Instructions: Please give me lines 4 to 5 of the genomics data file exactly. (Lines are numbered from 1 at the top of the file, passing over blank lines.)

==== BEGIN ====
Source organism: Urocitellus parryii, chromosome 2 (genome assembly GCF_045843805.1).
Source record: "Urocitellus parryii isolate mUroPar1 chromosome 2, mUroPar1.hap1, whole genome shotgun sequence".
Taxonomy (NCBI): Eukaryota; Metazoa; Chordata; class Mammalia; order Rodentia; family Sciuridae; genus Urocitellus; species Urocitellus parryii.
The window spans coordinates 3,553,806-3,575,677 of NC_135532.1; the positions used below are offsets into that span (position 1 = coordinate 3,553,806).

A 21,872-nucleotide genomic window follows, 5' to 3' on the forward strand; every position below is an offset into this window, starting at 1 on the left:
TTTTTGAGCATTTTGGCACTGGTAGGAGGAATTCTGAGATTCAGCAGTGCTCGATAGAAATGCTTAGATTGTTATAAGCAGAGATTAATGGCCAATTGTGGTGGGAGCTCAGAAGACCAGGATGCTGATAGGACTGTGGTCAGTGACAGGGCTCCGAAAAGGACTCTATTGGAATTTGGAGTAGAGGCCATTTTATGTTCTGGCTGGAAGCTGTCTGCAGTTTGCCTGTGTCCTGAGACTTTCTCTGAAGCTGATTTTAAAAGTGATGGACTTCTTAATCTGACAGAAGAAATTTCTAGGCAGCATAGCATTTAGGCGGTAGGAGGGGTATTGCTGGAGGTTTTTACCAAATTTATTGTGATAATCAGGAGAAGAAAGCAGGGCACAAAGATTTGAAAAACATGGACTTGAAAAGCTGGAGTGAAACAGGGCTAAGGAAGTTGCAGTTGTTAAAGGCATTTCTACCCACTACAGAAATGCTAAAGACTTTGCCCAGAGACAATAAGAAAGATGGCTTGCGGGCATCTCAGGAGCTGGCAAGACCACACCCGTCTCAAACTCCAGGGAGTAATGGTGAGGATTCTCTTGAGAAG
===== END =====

The window spans coordinates 3,553,806-3,575,677 of NC_135532.1; the positions used below are offsets into that span (position 1 = coordinate 3,553,806).

A 21,872-nucleotide genomic window follows, 5' to 3' on the forward strand; every position below is an offset into this window, starting at 1 on the left: